considering real parameters in simulation from used equipment, concluding that the selected FCL
topologies accomplished their technical objective. However, before implementing these topologies in the
distribution system, one should consider the technical and economic feasibility of using semiconductor
switching devices.
Keywords: Short Circuit Current Limiter, Resonant Circuit, Series Switched Inductor Circuit, Fault
In recent years, world energy consumption has grown fast and
is projected to increase by 28% until 2040 (EIA, 2017). In
Brazil, the energy consumption in 2017 was 1.2% higher than
in the previous year (EPE, 2018). As power generation does
not grow at the same rate as demand, the system is forced to
operate close to its maximum capability, leading to highly
active and reactive power flows. This operational condition
implies higher transient currents in the distribution system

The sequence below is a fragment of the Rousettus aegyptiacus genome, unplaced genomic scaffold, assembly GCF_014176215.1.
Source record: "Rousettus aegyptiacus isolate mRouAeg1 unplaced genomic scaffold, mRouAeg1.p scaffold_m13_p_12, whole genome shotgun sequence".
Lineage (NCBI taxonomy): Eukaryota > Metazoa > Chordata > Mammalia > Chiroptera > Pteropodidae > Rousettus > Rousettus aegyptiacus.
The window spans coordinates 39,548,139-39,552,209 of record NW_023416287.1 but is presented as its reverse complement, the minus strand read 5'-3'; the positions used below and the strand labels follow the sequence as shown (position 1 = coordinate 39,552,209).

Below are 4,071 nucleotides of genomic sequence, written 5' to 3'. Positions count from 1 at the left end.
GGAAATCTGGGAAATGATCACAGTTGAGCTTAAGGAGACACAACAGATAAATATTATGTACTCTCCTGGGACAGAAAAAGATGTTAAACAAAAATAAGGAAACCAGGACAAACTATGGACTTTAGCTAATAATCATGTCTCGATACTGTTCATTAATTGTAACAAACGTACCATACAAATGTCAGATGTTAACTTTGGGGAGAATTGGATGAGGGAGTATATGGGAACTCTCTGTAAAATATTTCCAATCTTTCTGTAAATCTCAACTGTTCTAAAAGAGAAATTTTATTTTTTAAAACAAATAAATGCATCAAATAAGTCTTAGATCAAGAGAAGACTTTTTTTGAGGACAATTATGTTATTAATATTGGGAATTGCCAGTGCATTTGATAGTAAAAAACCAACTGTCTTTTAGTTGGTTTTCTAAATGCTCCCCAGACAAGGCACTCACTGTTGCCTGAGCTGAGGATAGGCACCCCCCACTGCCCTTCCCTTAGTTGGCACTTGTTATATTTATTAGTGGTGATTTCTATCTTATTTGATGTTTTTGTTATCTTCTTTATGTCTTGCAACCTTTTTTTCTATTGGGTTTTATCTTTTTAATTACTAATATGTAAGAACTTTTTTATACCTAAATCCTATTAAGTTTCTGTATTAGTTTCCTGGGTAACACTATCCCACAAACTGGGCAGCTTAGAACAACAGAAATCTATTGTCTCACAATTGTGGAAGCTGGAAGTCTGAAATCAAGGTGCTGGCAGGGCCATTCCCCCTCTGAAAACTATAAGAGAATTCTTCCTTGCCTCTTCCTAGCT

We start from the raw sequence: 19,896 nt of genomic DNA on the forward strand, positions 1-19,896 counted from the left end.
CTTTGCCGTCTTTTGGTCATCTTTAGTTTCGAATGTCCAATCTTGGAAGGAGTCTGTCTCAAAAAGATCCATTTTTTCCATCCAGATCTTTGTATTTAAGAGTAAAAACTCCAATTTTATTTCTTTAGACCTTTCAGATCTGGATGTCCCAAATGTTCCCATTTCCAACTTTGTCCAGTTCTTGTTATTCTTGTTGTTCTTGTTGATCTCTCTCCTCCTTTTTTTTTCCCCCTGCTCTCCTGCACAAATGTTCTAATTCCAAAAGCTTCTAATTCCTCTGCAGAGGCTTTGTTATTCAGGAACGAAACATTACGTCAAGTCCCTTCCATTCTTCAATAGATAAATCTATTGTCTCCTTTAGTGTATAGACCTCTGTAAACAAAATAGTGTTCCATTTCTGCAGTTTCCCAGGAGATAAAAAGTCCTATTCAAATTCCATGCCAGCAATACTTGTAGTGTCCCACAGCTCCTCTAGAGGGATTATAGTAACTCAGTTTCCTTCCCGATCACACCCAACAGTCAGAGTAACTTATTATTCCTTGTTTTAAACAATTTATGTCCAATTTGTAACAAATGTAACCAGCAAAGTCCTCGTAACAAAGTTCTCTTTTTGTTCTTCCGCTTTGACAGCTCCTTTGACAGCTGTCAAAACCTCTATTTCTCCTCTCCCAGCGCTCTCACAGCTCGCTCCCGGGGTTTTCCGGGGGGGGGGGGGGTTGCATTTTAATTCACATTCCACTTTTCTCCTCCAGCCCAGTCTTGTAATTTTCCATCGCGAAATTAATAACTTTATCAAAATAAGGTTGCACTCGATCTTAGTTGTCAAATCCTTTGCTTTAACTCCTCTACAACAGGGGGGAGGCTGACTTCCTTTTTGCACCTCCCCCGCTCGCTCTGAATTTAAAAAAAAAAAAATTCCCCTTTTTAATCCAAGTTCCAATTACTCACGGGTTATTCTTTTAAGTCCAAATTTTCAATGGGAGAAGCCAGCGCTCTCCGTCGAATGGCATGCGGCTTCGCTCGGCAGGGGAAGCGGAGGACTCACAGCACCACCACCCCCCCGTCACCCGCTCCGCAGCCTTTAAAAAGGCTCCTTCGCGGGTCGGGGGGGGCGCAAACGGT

lines during a short circuit. Since many Brazilian substations
were built a few decades ago, the new levels of short circuit
current have already overcome the maximum capability of
protection devices (Prigmore and Schaffer, 2017).
To mitigate this problem, a Fault Current Limiters (FCLs) can
be inserted between the transformers and the distribution lines
(Castro et al., 2018; Kozak et al., 2017; Sahebi et al., 2017).
This solution is less costly than replacing the protection
In many situations, short circuits can cause more problems to
the electrical network than just the discontinuation of the
power supply. For example, it can damage several equipments
in the substations. To avoid such damages, FCLs can be
installed in distribution system substations, where high rates
of equipment burn are detected due to the occurrence of faults